Steps: 12,475

Floors: 28

Days 3-5: Reykjavik and the Start to Bergen

The remainder of our days in Reykjavik were spent around town.

We checked out the Whale Museum (not worth a visit if you’re there, I was expecting actual whale specimens) in the morning, then headed over to the harbor area to check out our tour options to go out and see the Puffins. Mix in some lunch, some coffee, the Volcano House and then we were off to see the puffins. Sadly, there weren’t too many around for our tour. No pictures as they were small and far away and I was on a rocking boat with my not so nice camera… wouldn’t be even worth the space. Cute little things they are though. However in it’s place, a picture of my mom in her, as she calls it, “rockin puffin hat”. Finished our tour and hit up Valdis Ice Cream for an afternoon snack. Delicious.

The "rockin puffin hat" from  Nova Scotia
The “rockin puffin hat” from Nova Scotia

Monday we went for the museums (and a bit of shopping). I would say that no trip to Reykjavik is complete without a stop at the Icelandic Phallological Museum. Totally worth the 2000isk to go. Just tons and tons of random penis displays.

Crazy right?
Crazy right?

From all sorts of different animals, and in lots of different types of preservations. Rather amusing are the people who have requested/plan to donate their own jewels to the museum. Or perhaps the casting people did and submitted. Whatever, it’s an odd place totally worth checking out.

We then went to Hallgrimskirkja and took a look inside and a trip to the top of the tower. It’s a great spot to look out over all of Reykjavik, as the tower is tall and the church is on the top of the hill. It was cloudier this day than others so everything was a bit more mute in color.

Looking towards the ocean from the top of the tower. Reykjavik looks much more classic scandinavian from up here.
Looking towards the ocean from the top of the tower. Reykjavik looks much more classic scandinavian from up here.

Stopped for lunch before some more wandering. I think I’ll be eating plenty of fish on this trip if these first few days are any indication. So delicious and such a great deal!

Wandering down near the city center we saw a tall ship in the harbor. Of course we had to go check it out. Turns out the Danish Navy training vessel was in town for a few days. Such a cool looking ship. Also the building behind the ship is the new theater and shows awesome colors when there is light reflecting on it.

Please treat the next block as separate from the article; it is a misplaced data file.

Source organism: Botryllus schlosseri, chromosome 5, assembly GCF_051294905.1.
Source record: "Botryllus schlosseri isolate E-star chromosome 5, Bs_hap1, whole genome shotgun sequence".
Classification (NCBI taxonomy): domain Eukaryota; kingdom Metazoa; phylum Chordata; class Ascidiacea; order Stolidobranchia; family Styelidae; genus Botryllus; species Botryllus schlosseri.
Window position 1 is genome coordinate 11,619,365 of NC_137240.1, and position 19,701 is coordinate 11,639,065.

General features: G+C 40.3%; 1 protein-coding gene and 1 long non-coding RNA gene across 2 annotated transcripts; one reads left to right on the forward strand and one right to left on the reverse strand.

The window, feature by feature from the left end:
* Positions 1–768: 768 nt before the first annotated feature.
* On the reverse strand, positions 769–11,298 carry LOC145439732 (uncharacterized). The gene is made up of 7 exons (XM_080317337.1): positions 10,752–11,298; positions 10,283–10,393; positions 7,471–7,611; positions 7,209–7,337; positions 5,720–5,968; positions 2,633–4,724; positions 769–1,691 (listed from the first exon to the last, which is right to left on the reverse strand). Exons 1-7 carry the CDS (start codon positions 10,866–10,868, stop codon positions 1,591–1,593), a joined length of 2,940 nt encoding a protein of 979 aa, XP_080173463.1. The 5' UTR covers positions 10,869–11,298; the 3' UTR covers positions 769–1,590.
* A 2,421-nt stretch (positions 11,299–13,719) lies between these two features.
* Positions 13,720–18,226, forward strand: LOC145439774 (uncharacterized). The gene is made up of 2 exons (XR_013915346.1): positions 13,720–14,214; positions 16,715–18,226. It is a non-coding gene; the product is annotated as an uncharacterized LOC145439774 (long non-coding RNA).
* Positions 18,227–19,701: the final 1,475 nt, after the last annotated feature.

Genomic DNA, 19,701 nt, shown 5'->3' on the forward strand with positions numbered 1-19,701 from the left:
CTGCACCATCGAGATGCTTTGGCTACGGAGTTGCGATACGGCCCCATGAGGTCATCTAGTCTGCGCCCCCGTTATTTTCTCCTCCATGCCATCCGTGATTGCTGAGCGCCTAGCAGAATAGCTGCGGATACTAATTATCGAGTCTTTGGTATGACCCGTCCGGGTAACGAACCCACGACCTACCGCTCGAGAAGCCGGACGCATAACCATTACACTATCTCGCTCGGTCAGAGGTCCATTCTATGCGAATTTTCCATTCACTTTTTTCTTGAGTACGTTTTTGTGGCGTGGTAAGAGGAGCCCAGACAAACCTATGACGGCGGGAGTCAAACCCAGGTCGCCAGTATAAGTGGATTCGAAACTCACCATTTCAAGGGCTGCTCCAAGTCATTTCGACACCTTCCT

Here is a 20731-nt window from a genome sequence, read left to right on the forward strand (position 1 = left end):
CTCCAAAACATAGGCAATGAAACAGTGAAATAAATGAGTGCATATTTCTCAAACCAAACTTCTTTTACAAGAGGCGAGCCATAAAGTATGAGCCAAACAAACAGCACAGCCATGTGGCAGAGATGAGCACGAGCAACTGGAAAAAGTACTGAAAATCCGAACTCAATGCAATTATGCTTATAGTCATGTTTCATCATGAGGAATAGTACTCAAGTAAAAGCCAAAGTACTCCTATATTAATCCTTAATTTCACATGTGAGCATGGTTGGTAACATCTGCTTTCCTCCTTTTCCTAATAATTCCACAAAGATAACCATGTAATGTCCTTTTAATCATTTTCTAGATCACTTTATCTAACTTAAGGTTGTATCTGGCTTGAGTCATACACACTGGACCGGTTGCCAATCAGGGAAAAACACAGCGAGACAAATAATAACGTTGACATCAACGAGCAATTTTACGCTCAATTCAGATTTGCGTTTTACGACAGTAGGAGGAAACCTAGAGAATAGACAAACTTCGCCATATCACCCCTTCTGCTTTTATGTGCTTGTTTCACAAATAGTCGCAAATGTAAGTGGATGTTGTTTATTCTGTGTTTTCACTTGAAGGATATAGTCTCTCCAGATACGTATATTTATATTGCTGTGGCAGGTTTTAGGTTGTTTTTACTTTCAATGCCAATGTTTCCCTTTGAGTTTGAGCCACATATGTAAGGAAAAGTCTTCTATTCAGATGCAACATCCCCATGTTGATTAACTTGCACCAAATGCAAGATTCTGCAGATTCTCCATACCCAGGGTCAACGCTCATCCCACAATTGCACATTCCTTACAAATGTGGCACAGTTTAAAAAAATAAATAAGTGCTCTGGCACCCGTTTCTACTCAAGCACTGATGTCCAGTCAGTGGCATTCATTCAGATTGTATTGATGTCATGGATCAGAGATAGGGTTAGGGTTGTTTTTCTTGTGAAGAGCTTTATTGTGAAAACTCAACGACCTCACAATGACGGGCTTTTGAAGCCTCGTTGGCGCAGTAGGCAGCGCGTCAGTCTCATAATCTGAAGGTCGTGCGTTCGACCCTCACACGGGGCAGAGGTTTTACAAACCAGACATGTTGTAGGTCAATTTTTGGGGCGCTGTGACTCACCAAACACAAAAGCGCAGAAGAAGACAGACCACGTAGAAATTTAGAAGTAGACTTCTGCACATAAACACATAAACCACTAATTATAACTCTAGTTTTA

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(We couldn’t have asked for nicer weather)

I almost came home with a new winter jacket. Lucky or sadly, they didn’t have a normal color of the coat I wanted, in my size. I wasn’t a fan of the blaze orange for an every day winter coat. Came very close to buying a fall coat as well, but that’s just so impractical in Minnesota.

Today/Tuesday we headed off to Bergen. Walked ourselves to the bus station bright and early to catch the FlyBus to the airport for our 8am flight. No cutting it close this time. Plenty of time for coffee and breakfast before we left the airport. Repeat on the other end at Bergen.

This is the bathroom sign in the Bergen Airport!
This is the bathroom sign in the Bergen Airport!

Found our new place to stay (so cute) and headed down to the train station to book our trip tickets and the information center for other things to check out in town.

This hill looks less steep in the picture than it really is
This hill looks less steep in the picture than it really is

Grabbed some Linner (Lunch/Dinner) at the food stalls by the harbor. Some more great fish. I went for the Salmon plate. They managed to forget that I had ordered that, and so when I went back to ask about it they felt horribly. The upside of this was that I also got some shrimp and some smoked salmon along with a GIANT serving of grilled salmon. Turns out I was hungry as I managed to eat almost all of it (too many shrimp for me to eat).

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Some more wandering around and a restful evening at home now. We are off bright and early for our “Norway in a nutshell” tour. 6:51 the train leaves! We are training to Myrdal, then the scenic train to Flam, then a fjord boat tour, a pretty bus ride to Voss and the train back to Bergen. I’m getting my camera all charged up as this is supposed to be a gorgeous trip (glad to finally get it to charge, it’s been easier said than done. Only the camera is giving me troubles, none of the other electronics).

I’ll update you more later!